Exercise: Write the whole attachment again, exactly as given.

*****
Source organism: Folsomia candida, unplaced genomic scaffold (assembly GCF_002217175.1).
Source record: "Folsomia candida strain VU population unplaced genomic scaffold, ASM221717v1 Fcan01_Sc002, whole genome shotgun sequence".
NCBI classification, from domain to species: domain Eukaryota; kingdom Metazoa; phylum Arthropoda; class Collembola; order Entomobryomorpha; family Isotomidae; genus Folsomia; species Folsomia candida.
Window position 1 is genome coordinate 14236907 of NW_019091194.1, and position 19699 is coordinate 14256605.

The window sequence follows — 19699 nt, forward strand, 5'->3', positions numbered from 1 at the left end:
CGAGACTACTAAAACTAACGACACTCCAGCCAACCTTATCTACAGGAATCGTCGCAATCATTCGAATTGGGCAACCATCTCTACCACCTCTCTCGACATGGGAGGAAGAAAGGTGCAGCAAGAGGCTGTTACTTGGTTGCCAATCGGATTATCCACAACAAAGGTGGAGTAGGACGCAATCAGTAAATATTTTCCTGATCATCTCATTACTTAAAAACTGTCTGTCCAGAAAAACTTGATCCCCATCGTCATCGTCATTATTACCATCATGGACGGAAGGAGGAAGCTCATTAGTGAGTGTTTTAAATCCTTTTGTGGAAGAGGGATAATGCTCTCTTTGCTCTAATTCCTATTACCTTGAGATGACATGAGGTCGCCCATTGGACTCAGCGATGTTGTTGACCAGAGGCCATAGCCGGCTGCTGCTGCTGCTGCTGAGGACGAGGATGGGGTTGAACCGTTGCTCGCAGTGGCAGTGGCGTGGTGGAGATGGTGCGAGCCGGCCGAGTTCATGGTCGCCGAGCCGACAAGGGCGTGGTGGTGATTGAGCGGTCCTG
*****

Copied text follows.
Source organism: Folsomia candida, unplaced genomic scaffold (assembly GCF_002217175.1).
Source record: "Folsomia candida strain VU population unplaced genomic scaffold, ASM221717v1 Fcan01_Sc002, whole genome shotgun sequence".
NCBI classification, from domain to species: domain Eukaryota; kingdom Metazoa; phylum Arthropoda; class Collembola; order Entomobryomorpha; family Isotomidae; genus Folsomia; species Folsomia candida.
Window position 1 is genome coordinate 14236907 of NW_019091194.1, and position 19699 is coordinate 14256605.

The window sequence follows — 19699 nt, forward strand, 5'->3', positions numbered from 1 at the left end:
CGAGACTACTAAAACTAACGACACTCCAGCCAACCTTATCTACAGGAATCGTCGCAATCATTCGAATTGGGCAACCATCTCTACCACCTCTCTCGACATGGGAGGAAGAAAGGTGCAGCAAGAGGCTGTTACTTGGTTGCCAATCGGATTATCCACAACAAAGGTGGAGTAGGACGCAATCAGTAAATATTTTCCTGATCATCTCATTACTTAAAAACTGTCTGTCCAGAAAAACTTGATCCCCATCGTCATCGTCATTATTACCATCATGGACGGAAGGAGGAAGCTCATTAGTGAGTGTTTTAAATCCTTTTGTGGAAGAGGGATAATGCTCTCTTTGCTCTAATTCCTATTACCTTGAGATGACATGAGGTCGCCCATTGGACTCAGCGATGTTGTTGACCAGAGGCCATAGCCGGCTGCTGCTGCTGCTGCTGAGGACGAGGATGGGGTTGAACCGTTGCTCGCAGTGGCAGTGGCGTGGTGGAGATGGTGCGAGCCGGCCGAGTTCATGGTCGCCGAGCCGACAAGGGCGTGGTGGTGATTGAGCGGTCCTG